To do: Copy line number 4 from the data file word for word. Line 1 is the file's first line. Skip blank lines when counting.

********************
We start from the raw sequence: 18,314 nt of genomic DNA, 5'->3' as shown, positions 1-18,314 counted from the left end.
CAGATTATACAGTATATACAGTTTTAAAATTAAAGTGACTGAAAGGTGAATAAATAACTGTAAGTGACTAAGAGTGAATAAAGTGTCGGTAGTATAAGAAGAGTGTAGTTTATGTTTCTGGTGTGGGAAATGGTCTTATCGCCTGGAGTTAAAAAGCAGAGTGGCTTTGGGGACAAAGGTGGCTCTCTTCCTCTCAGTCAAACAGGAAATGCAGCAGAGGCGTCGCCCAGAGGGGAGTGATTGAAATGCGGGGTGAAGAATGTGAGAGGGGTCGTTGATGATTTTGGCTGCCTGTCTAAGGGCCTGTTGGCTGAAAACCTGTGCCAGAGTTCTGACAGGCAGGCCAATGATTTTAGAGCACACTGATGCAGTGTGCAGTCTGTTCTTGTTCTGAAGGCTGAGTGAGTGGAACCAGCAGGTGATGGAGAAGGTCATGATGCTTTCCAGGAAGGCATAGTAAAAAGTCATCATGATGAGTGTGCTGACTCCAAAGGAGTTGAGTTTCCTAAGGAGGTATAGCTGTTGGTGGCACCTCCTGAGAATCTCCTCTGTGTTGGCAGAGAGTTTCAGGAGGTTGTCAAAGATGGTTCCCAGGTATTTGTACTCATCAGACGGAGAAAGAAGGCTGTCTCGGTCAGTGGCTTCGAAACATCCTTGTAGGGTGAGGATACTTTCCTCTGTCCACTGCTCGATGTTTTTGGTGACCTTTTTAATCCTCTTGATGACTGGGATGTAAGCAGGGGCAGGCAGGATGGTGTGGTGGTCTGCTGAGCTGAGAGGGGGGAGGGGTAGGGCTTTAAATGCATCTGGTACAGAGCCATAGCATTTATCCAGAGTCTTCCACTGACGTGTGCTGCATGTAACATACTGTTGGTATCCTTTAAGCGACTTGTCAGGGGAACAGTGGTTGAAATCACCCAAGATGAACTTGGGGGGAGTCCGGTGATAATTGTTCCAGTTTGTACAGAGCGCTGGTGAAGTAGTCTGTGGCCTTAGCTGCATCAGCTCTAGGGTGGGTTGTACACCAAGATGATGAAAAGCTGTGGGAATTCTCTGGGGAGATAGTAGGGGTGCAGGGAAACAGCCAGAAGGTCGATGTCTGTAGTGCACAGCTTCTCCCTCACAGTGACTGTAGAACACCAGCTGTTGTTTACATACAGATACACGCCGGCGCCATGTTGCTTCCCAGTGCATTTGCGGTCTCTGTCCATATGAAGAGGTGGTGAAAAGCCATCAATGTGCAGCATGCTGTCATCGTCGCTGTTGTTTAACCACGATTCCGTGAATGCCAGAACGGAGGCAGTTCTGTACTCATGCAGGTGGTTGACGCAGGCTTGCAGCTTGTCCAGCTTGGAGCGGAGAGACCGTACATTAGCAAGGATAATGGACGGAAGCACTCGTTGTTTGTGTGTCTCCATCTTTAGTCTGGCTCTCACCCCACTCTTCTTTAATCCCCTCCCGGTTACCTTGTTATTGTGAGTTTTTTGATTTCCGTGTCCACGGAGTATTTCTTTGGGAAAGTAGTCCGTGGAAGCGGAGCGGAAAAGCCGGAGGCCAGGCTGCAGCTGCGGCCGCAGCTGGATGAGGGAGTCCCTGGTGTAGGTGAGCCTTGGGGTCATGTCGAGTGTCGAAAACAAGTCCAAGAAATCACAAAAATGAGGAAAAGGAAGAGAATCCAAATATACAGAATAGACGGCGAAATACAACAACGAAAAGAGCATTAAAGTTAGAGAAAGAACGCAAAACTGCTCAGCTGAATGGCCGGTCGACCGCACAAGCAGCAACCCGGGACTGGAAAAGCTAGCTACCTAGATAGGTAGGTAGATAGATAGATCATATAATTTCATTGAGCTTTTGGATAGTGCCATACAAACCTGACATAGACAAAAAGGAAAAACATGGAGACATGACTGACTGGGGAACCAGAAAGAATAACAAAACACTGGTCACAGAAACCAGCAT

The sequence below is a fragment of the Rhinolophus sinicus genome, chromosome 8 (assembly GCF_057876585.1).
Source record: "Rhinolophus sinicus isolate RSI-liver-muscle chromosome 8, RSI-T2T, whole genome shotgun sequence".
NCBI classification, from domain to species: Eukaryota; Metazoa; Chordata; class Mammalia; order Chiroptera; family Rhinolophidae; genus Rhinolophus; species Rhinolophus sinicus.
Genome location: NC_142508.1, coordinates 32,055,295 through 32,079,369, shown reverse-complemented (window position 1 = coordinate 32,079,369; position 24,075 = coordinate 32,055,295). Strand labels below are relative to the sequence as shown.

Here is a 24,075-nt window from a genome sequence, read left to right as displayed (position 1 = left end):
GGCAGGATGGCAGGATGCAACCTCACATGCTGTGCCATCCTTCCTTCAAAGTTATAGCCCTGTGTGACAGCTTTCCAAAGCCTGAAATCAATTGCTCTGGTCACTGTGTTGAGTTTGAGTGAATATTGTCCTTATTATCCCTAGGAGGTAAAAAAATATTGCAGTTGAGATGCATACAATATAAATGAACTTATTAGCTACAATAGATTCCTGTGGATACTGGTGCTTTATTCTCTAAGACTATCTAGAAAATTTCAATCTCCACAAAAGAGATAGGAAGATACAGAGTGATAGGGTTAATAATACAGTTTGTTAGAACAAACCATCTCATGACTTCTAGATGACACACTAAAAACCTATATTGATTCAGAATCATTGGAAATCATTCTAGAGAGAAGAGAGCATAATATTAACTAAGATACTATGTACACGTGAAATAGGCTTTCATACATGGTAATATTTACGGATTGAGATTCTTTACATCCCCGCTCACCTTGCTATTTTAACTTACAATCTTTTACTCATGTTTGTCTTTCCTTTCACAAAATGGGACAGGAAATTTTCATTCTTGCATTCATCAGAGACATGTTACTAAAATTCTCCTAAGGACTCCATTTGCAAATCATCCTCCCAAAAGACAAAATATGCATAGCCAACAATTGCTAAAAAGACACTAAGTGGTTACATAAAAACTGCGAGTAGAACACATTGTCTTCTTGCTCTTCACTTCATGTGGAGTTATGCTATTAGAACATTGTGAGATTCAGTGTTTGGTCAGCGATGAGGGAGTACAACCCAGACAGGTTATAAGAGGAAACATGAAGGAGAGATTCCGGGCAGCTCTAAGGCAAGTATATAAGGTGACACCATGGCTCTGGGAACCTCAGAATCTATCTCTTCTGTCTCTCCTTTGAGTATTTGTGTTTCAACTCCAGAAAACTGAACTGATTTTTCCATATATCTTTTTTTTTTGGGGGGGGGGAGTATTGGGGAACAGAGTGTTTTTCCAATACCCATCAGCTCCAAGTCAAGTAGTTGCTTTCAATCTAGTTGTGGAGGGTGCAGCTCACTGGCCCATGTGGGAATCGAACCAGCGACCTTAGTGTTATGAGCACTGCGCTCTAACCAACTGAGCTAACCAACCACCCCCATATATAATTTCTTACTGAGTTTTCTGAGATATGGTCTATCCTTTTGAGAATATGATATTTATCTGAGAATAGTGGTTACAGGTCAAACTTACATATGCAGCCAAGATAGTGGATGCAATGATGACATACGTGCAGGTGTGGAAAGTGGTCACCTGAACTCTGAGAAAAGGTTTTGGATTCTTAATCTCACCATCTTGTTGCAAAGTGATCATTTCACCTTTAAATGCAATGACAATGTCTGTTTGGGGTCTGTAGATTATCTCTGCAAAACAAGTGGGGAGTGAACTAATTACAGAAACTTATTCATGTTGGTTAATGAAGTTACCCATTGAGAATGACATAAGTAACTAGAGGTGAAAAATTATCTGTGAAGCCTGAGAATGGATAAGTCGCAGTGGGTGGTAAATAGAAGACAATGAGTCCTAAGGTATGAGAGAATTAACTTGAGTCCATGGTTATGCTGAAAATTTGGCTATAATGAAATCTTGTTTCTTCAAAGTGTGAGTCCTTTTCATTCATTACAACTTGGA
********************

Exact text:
Source record: "Rhinolophus sinicus isolate RSI-liver-muscle chromosome 8, RSI-T2T, whole genome shotgun sequence".